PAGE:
What does the GDPR and the "right to explanation" mean for AI?

Security teams increasingly rely on machine learning and artificial intelligence to protect assets. Will a requirement to explain how they make decisions make them less effective?

drowning in red tape bureaucracy ai machine learning

"But I'm not guilty," said K., "there's been a mistake. How is it even possible for someone to be guilty? We're all human beings here, one like the other."

"That is true," said the priest, "but that is how the guilty speak."

Sound Kafkaesque? That's because it's Kafka's The Trial, a nightmare story of an innocent man caught in an inscrutable bureaucracy, condemned to this or that fate, and with no way to challenge the decisions rendered against him. Machine learning has been compared to automated bureaucracy, and European regulators are clearly concerned that unfettered proliferation of machine learning could lead to a world in which we are all K.

But what does the GDPR, the sweeping overhaul of the 1995 European Data Protection Directive that affects any company that does business with Europeans, say about machine learning and artificial intelligence? Not a lot, it turns out, prompting legal scholars to debate what rights EU citizens have under the new law--and what GDPR compliance ought to look like for global companies operating in Europe.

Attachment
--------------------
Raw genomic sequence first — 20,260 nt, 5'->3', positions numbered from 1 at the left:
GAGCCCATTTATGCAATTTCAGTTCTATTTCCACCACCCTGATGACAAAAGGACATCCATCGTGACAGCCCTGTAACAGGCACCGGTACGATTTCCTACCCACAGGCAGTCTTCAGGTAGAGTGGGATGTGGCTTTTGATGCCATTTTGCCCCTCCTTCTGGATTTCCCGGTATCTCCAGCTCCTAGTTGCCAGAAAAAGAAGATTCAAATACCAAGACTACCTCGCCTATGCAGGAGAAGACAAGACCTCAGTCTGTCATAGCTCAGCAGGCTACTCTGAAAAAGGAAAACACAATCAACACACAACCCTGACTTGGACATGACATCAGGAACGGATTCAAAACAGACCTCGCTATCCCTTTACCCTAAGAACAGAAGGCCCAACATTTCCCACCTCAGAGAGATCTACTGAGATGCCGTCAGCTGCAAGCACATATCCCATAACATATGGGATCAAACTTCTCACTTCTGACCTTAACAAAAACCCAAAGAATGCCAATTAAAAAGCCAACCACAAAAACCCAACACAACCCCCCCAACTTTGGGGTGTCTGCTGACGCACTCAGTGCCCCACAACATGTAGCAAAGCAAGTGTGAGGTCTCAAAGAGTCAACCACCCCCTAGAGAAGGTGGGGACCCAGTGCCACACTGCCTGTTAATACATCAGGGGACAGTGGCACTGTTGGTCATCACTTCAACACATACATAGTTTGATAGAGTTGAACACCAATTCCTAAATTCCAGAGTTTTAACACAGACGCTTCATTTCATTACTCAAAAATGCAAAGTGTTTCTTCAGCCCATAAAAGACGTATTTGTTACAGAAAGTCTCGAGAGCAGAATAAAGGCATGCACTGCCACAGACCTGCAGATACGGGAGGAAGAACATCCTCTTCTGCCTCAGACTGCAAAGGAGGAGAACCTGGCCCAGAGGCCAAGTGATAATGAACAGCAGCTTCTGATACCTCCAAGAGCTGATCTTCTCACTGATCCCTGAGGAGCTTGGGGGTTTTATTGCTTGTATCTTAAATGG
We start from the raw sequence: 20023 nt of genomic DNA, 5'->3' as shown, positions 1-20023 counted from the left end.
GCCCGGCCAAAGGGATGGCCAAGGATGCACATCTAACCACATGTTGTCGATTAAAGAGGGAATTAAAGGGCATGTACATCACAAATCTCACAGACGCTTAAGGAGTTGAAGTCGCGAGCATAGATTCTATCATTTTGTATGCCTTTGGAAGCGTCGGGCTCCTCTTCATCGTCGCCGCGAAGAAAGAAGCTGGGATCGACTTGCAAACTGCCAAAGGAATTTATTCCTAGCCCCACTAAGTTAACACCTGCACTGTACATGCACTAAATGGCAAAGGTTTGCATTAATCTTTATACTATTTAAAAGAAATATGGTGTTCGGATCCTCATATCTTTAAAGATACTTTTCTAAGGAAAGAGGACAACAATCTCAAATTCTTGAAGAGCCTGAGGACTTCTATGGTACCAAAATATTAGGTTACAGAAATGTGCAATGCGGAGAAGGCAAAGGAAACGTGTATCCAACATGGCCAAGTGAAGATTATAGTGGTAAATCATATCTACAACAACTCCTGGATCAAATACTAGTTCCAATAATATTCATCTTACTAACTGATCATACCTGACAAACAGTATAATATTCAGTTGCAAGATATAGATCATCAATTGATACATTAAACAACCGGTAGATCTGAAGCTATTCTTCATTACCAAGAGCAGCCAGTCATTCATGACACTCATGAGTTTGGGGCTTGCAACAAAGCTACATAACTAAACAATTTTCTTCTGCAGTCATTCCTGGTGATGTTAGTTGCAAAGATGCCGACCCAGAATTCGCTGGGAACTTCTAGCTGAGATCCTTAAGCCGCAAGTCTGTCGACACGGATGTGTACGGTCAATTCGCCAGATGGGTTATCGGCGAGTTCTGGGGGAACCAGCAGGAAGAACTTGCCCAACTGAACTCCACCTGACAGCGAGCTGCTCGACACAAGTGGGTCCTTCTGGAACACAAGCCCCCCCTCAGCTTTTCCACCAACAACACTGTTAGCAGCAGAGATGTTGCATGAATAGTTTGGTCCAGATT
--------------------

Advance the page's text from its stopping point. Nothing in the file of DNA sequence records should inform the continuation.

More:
The debate centers on the single occurrence of the phrase "right to explanation" that occurs in Recital 71, a companion document to the GDPR that is not itself legally enforceable. However, the GDPR states that data controllers must notify consumers how their data will be used, including "the existence of automated decision-making, and, at least in those cases, meaningful information about the logic involved, as well as the significance and the envisaged consequences of such processing for the data subject." [our emphasis]

A common-sense reading would mean that if a computer is making real-world decisions without a human in the loop, then there should be some accountability for how those decisions are made. For example, if a bank's machine learning model denies you credit, and does so without meaningful human intervention, then, some scholars argue, the bank owes you an explanation of how it arrived at that decision.

"People are selling what are essentially black box systems," Andrew Selbst, a researcher at Data & Society in New York, says. "When things go wrong, the programmers are hiding behind a lack of transparency, saying 'nobody can understand these systems.' Ultimately, that's not going to be an acceptable answer. It's an expression of human dignity, of human autonomy, not to have decisions made about us which have no reviewability," he adds.

Despite strong arguments that a right to explanation should exist, it remains less clear whether such a right does exist under European law--and if it does exist, it likely has loopholes an autonomous truck could drive through.

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